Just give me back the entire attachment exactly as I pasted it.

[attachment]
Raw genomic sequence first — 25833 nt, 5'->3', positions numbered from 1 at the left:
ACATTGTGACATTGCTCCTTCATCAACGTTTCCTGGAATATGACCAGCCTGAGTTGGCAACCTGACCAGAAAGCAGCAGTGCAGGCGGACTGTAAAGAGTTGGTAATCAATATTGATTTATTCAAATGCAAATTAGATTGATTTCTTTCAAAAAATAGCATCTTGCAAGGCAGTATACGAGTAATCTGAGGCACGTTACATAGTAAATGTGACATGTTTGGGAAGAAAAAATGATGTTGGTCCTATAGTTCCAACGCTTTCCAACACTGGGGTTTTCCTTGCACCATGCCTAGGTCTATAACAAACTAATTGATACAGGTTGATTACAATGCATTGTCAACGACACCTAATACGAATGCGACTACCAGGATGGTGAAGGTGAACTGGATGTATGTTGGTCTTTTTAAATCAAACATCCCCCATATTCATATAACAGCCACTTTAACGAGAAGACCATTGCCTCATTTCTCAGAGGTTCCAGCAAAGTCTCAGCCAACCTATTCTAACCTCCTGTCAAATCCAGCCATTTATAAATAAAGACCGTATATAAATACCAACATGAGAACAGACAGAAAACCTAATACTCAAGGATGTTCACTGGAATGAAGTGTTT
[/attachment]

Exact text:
Raw genomic sequence first — 25833 nt, 5'->3', positions numbered from 1 at the left:
ACATTGTGACATTGCTCCTTCATCAACGTTTCCTGGAATATGACCAGCCTGAGTTGGCAACCTGACCAGAAAGCAGCAGTGCAGGCGGACTGTAAAGAGTTGGTAATCAATATTGATTTATTCAAATGCAAATTAGATTGATTTCTTTCAAAAAATAGCATCTTGCAAGGCAGTATACGAGTAATCTGAGGCACGTTACATAGTAAATGTGACATGTTTGGGAAGAAAAAATGATGTTGGTCCTATAGTTCCAACGCTTTCCAACACTGGGGTTTTCCTTGCACCATGCCTAGGTCTATAACAAACTAATTGATACAGGTTGATTACAATGCATTGTCAACGACACCTAATACGAATGCGACTACCAGGATGGTGAAGGTGAACTGGATGTATGTTGGTCTTTTTAAATCAAACATCCCCCATATTCATATAACAGCCACTTTAACGAGAAGACCATTGCCTCATTTCTCAGAGGTTCCAGCAAAGTCTCAGCCAACCTATTCTAACCTCCTGTCAAATCCAGCCATTTATAAATAAAGACCGTATATAAATACCAACATGAGAACAGACAGAAAACCTAATACTCAAGGATGTTCACTGGAATGAAGTGTTT